Scrape the sides of the bowl and add the eggs; beat for another 2 minutes before adding the honey mixture while stirring.
Add the buttermilk and stir once, until half combined.
Add the flour on top, along with the baking powder, salt, and cinnamon.
Stir until everything is combined and batter is smooth, about 45 seconds.
Portion the batter out evenly into the prepared pans.
Bake for 12-15 minutes, until a tester comes out with only a few crumbs.
Allow to cool completely on a wire rack.
Make the ganache: place chopped chocolate in a large bowl.
Microwave in 10 second bursts until chocolate is 1/2 melted.
Stir and set aside; heat butter and cream for 30 seconds in the microwave, until melted and quite warm but not scalding hot.
Pour cream mixture over the half melted chocolate and allow to sit for 30 seconds.
Stir until cream is incorporated; add the Nutella and microwave for 10-30 more seconds, stirring well between microwaving, until the mixture is completely melted and is glossy and smooth.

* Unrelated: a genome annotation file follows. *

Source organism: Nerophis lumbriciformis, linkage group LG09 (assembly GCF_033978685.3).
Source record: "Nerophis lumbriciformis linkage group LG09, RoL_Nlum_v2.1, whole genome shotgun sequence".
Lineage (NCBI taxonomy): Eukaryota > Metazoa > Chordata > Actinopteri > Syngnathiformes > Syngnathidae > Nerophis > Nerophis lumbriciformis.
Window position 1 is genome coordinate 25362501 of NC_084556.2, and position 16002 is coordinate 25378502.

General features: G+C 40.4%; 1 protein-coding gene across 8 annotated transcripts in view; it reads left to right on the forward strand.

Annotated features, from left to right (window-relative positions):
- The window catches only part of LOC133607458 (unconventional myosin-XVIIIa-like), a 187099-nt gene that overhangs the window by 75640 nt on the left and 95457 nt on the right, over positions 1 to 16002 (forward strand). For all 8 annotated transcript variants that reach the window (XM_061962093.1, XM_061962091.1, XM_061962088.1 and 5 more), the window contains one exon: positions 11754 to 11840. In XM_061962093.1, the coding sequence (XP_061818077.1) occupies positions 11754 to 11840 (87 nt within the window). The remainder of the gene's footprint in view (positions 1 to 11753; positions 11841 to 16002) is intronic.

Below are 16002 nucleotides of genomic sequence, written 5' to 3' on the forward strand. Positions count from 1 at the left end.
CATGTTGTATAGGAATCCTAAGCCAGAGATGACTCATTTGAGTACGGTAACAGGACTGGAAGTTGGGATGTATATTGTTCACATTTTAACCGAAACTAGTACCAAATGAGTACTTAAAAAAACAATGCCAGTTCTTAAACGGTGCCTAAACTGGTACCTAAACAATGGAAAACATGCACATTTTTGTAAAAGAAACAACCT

Allow to cool to room temperature; place in fridge for 20 minutes until solid but still soft enough to be scoopable.
Whip or beat vigorously with a spoon or mixer until the frosting is fluffy and spreadable.
To decorate the cake, place one layer on cake stand. Spread 1/3 up of the ganache over the layer, then sprinkle half of the chopped ginger on top.
Repeat with the second layer, then top with the third layer and frost the outside of the cake with the remaining ganache.
Refrigerate while you make the white pipeable icing.